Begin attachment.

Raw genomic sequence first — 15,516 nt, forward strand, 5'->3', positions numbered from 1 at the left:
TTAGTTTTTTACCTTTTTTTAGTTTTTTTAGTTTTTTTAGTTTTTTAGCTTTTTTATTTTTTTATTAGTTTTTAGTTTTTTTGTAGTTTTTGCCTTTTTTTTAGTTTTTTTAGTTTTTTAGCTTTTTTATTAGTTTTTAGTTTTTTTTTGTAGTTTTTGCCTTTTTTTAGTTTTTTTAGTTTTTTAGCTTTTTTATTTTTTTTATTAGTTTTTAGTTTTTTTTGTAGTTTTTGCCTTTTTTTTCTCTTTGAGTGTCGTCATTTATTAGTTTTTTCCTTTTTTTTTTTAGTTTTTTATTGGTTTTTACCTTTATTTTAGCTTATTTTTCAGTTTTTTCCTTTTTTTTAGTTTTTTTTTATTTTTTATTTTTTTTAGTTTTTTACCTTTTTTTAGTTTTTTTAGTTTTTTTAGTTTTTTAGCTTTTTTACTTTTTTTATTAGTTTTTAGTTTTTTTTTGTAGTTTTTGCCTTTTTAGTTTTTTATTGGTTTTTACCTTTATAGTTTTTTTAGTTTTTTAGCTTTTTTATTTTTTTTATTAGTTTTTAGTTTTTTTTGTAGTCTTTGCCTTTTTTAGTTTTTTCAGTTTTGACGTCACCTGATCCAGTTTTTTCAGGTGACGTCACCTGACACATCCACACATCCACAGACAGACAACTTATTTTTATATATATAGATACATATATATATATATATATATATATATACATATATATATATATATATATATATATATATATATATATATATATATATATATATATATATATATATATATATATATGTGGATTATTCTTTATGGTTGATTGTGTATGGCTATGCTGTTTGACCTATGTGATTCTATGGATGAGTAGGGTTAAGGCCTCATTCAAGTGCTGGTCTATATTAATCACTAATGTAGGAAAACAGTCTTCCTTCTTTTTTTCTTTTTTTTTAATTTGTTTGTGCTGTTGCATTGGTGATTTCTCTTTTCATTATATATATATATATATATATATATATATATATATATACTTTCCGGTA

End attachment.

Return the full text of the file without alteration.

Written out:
Raw genomic sequence first — 15,516 nt, forward strand, 5'->3', positions numbered from 1 at the left:
TTAGTTTTTTACCTTTTTTTAGTTTTTTTAGTTTTTTTAGTTTTTTAGCTTTTTTATTTTTTTATTAGTTTTTAGTTTTTTTGTAGTTTTTGCCTTTTTTTTAGTTTTTTTAGTTTTTTAGCTTTTTTATTAGTTTTTAGTTTTTTTTTGTAGTTTTTGCCTTTTTTTAGTTTTTTTAGTTTTTTAGCTTTTTTATTTTTTTTATTAGTTTTTAGTTTTTTTTGTAGTTTTTGCCTTTTTTTTCTCTTTGAGTGTCGTCATTTATTAGTTTTTTCCTTTTTTTTTTTAGTTTTTTATTGGTTTTTACCTTTATTTTAGCTTATTTTTCAGTTTTTTCCTTTTTTTTAGTTTTTTTTTATTTTTTATTTTTTTTAGTTTTTTACCTTTTTTTAGTTTTTTTAGTTTTTTTAGTTTTTTAGCTTTTTTACTTTTTTTATTAGTTTTTAGTTTTTTTTTGTAGTTTTTGCCTTTTTAGTTTTTTATTGGTTTTTACCTTTATAGTTTTTTTAGTTTTTTAGCTTTTTTATTTTTTTTATTAGTTTTTAGTTTTTTTTGTAGTCTTTGCCTTTTTTAGTTTTTTCAGTTTTGACGTCACCTGATCCAGTTTTTTCAGGTGACGTCACCTGACACATCCACACATCCACAGACAGACAACTTATTTTTATATATATAGATACATATATATATATATATATATATATATACATATATATATATATATATATATATATATATATATATATATATATATATATATATATATATATATATATATATATATGTGGATTATTCTTTATGGTTGATTGTGTATGGCTATGCTGTTTGACCTATGTGATTCTATGGATGAGTAGGGTTAAGGCCTCATTCAAGTGCTGGTCTATATTAATCACTAATGTAGGAAAACAGTCTTCCTTCTTTTTTTCTTTTTTTTTAATTTGTTTGTGCTGTTGCATTGGTGATTTCTCTTTTCATTATATATATATATATATATATATATATATATATATATACTTTCCGGTA